The new features facial expression is very unique and the first launch in apple. I have used this expression, and I love to use this. this is very funny and look like the original. but sometimes it refuses to express then i prefer to go Apple Support Australia.
You may want to credit Critical Role and Sam Riegel for the character creation.
hahaha, oh sorry, man we'll fix. is there a way we can actually contact him???
Erin Robinson from Ivy Games told 80.lv about her new game Gravity Ghost. Produced with limited budget this cool gravity platformer proves that you can make remarkable projects without publishers or Kickstarter.
When did you get into games and why did you decide to make games yourself? Have you worked in some big studios?
I started making games from my college dorm room when I was 18 years old. I think I was procrastinating on my exams. I remembered playing a lot of creative games as a kid, and I wanted to make games like the ones I grew up with. So the first couple of games I made were all point-and-click adventure games, since I loved King’s Quest. I’ve never really worked at a big game studio. Everything I know about games came from teaching myself, and from my friends.
Tell us a little bit about Gravity Ghost. What is this game about and what are its main features?
Gravity Ghost is a peaceful 2D planet hopper where you play a ghost girl trying to find her lost friend, the ghost fox. It’s unique in that there’s no killing, no dying, and no way to fail. It’s also 2-for-1: you can give your second copy of the game away to someone who doesn’t play many video games, since it’s so easy to learn. All you do is run, jump, and orbit.
How did you come up and program this cool mechanic?
The way the gravity works is our own invention, refined over several years of hard work and playtesting. It was very difficult to make a gravity game where you felt in control of a character. The first few prototypes were very difficult to play, but there was still something fun about that chaos. I wanted to keep the fun while reducing the chaos – I think we were able to find a good balance.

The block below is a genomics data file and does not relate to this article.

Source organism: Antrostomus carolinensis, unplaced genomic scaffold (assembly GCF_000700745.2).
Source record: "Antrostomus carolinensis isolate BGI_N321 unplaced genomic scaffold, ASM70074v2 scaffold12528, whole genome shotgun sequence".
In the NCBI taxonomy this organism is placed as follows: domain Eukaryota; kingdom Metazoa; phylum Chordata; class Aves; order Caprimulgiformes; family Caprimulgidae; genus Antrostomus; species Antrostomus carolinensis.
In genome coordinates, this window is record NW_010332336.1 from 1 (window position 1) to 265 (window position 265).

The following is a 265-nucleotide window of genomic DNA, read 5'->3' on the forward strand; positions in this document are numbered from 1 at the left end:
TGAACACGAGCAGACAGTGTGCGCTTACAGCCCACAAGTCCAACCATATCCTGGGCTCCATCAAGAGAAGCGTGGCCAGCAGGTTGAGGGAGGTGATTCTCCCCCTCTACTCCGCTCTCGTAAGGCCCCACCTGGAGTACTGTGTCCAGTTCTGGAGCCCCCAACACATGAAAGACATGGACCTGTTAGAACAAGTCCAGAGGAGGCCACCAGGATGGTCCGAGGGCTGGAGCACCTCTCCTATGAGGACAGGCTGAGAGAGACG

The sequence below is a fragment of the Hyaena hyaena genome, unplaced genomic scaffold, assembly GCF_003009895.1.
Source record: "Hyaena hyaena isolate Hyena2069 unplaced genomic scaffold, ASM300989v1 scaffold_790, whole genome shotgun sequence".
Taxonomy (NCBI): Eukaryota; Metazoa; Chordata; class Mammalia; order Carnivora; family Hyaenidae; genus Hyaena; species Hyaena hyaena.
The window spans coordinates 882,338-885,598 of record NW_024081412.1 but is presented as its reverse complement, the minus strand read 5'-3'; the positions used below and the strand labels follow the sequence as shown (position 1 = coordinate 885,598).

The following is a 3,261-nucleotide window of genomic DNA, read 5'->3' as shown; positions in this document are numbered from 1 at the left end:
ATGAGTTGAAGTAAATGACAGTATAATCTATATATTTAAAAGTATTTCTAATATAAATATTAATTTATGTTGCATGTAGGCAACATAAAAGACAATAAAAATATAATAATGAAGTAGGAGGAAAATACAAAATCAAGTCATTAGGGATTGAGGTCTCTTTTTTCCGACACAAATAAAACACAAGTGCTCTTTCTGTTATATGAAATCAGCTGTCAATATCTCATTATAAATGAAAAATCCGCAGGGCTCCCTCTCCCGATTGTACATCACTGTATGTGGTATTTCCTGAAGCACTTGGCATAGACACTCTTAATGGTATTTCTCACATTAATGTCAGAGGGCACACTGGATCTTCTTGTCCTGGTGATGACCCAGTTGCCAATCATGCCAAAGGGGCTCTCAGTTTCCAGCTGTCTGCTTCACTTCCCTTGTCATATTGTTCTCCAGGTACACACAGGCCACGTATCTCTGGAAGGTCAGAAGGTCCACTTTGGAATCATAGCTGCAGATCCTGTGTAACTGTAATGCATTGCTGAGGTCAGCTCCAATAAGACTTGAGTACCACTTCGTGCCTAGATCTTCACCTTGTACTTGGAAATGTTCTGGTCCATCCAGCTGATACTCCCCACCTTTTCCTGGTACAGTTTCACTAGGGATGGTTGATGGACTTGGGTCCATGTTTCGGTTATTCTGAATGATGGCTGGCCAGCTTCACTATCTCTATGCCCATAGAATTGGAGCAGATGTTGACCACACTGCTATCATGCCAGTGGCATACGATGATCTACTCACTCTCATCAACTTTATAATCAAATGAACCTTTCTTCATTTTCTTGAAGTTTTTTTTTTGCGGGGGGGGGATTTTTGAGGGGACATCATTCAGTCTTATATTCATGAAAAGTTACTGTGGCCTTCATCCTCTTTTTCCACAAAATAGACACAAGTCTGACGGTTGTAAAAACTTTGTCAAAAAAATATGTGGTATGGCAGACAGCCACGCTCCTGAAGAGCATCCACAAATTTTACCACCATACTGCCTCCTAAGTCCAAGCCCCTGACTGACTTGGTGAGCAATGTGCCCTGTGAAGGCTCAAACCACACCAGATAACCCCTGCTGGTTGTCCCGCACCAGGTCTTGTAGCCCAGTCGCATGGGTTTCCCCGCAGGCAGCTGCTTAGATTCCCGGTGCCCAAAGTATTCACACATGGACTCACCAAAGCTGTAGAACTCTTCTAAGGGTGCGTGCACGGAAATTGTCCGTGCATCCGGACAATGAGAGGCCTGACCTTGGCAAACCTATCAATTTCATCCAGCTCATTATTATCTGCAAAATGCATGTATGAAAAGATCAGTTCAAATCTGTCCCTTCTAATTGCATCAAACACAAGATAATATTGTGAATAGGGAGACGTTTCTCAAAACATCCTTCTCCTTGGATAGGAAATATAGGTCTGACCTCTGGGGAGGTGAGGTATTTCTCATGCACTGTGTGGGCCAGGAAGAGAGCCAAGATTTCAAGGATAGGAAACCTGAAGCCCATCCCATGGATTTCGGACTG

Tell us a little bit about the art direction in your game. Who made those wonderful animations? What tools did you use to create them?
Thank you! I did most of the art and animations myself (the only part I didn’t do were the black and white backgrounds in the cutscenes). I painted all the textures using a Wacom tablet and Adobe Photoshop. To animate the characters, I bought a tool for the Unity editor called SmoothMoves. It was still a lot of work: I had to lip-synch all the characters by precisely switching their mouth shapes, which took many, many hours of work. I also used a camera script and carefully timed the zooms, pans, and cuts that you see. Hopefully you didn’t notice those – if I did my job right it should just have felt like watching a cartoon.
For an indie-game you’ve got wonderful audio production: great music, lovely voice acting. How did you manage to achieve such high-cost production? Did you have some cool budget or is there some other way?
We had almost no budget to speak of. The process started with the writing: I cut down the script until only the essential story remained. Then we hired only professional actors to voice the characters. This was the only pricey part, but the charge was per hour, so by keeping the script quite short we were able to economize. I tried to do as much as I could to help the atmosphere, using the art and sound effects. The music was done by Ben Prunty, who also wrote the soundtrack to an indie game called FTL. In short, we focused a lot on the overall feeling and tone of the game, and tried to keep everything as close to that as possible.
Do you sell the game on your own or do you use some help from the publisher? Is it difficult to promote the game in such competitive environment?
I funded the game entirely out of my own pocket and through preorder sales. We never worked with a publisher, since they tend to take such a high percentage of the revenue. That means that all the promotion for the game falls to the team itself, which can be a challenge, it’s true. But when it felt overwhelming I would remind myself that if we were able to make a good game, people would want to share it on their own.
What were the most difficult things while developing this game? What took the most of your time and money?
The most difficult part was staying focused on the game, as it took us years to develop. The challenges of each day were different, and that was usually enough to keep me motivated at work. The hardest part was tuning the gravity and making the jumping feel good. After that, the rest of the story and gameplay (new planet types, etc) all seemed to fall into place.
How much money did it cost to make the Gravity Ghost?
It’s hard to say what the budget was, since most of it was just my own living expenses for several years. I’ll try to add it up one day. But I feel very proud that we never took any external funding. I held several jobs over the course of the game in order to raise money, and every penny went back into making the game better. In August of 2013 we opened up the game for preorders, which provided us with just enough funding to make it to the end. I’m still grateful to the people who preordered. It was their support that let us keep the game independent and make something truly weird.
What advice would you give to a person who’s really passionate about making games, but gets a little bit discouraged by big competition and poor discoverability of new games? Is there really a way for beginner-developers out there?
I would say to try to find an internet forum where people are making the kinds of games you want to make. You’re going to have to start small. But as long as you’re kind and willing to learn, I think you’ll find that there are a lot of people willing to help you find your way.
Author: Alexandr Agapitov